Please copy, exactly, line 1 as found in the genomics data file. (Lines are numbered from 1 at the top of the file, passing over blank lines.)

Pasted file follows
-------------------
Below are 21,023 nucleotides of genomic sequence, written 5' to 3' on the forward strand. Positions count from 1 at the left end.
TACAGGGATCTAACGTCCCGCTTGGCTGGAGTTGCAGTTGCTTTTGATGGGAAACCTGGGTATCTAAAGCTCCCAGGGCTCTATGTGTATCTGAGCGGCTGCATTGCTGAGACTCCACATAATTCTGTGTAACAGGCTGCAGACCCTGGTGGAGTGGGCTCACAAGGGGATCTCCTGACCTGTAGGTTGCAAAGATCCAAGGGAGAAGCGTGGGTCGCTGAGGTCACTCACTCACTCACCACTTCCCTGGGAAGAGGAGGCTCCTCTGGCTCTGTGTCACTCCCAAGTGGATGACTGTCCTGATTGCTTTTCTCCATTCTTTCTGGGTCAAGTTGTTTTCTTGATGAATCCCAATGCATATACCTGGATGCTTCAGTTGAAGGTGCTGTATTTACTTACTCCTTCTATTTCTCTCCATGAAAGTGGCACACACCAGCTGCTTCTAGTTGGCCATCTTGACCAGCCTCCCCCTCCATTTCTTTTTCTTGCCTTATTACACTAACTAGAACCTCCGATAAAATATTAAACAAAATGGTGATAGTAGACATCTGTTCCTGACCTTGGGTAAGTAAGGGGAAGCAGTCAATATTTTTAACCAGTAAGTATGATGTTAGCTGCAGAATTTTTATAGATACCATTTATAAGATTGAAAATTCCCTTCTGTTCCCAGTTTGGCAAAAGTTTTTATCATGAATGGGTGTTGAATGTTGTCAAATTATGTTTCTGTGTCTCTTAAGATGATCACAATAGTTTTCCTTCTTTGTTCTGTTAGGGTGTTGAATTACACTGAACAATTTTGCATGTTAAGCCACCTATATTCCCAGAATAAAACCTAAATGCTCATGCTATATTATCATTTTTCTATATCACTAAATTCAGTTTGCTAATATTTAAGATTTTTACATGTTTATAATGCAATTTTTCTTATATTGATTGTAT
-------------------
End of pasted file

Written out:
Below are 21,023 nucleotides of genomic sequence, written 5' to 3' on the forward strand. Positions count from 1 at the left end.